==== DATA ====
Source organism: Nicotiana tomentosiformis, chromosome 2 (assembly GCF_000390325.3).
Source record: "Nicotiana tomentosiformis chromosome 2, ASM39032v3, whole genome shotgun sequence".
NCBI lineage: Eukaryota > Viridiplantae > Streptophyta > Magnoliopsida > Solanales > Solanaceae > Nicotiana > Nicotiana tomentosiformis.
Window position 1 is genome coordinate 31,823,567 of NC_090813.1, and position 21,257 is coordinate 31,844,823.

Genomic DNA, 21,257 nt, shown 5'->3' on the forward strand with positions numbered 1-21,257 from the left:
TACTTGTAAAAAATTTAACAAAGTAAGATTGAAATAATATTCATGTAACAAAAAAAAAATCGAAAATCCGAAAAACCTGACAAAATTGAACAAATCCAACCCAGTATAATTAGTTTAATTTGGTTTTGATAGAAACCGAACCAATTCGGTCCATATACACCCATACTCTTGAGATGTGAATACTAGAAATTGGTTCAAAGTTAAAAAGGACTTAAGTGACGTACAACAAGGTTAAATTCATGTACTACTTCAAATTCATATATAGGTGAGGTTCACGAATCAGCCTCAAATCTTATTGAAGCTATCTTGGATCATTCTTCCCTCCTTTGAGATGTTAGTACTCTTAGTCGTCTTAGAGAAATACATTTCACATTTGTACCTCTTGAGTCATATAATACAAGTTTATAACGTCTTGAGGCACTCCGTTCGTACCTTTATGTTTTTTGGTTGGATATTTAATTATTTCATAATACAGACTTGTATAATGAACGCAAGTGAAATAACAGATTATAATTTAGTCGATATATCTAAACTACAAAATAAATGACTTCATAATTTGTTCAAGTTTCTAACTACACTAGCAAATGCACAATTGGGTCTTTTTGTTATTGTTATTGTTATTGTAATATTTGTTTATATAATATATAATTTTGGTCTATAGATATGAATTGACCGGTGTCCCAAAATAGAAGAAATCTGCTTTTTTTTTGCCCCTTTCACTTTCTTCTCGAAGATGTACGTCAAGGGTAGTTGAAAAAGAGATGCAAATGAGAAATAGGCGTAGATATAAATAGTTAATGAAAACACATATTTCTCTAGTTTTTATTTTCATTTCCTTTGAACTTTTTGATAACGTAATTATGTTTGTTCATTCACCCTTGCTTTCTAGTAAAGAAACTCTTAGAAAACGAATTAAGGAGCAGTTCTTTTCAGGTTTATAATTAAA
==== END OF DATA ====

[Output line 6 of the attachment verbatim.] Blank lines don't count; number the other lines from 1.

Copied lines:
TACTTGTAAAAAATTTAACAAAGTAAGATTGAAATAATATTCATGTAACAAAAAAAAAATCGAAAATCCGAAAAACCTGACAAAATTGAACAAATCCAACCCAGTATAATTAGTTTAATTTGGTTTTGATAGAAACCGAACCAATTCGGTCCATATACACCCATACTCTTGAGATGTGAATACTAGAAATTGGTTCAAAGTTAAAAAGGACTTAAGTGACGTACAACAAGGTTAAATTCATGTACTACTTCAAATTCATATATAGGTGAGGTTCACGAATCAGCCTCAAATCTTATTGAAGCTATCTTGGATCATTCTTCCCTCCTTTGAGATGTTAGTACTCTTAGTCGTCTTAGAGAAATACATTTCACATTTGTACCTCTTGAGTCATATAATACAAGTTTATAACGTCTTGAGGCACTCCGTTCGTACCTTTATGTTTTTTGGTTGGATATTTAATTATTTCATAATACAGACTTGTATAATGAACGCAAGTGAAATAACAGATTATAATTTAGTCGATATATCTAAACTACAAAATAAATGACTTCATAATTTGTTCAAGTTTCTAACTACACTAGCAAATGCACAATTGGGTCTTTTTGTTATTGTTATTGTTATTGTAATATTTGTTTATATAATATATAATTTTGGTCTATAGATATGAATTGACCGGTGTCCCAAAATAGAAGAAATCTGCTTTTTTTTTGCCCCTTTCACTTTCTTCTCGAAGATGTACGTCAAGGGTAGTTGAAAAAGAGATGCAAATGAGAAATAGGCGTAGATATAAATAGTTAATGAAAACACATATTTCTCTAGTTTTTATTTTCATTTCCTTTGAACTTTTTGATAACGTAATTATGTTTGTTCATTCACCCTTGCTTTCTAGTAAAGAAACTCTTAGAAAACGAATTAAGGAGCAGTTCTTTTCAGGTTTATAATTAAA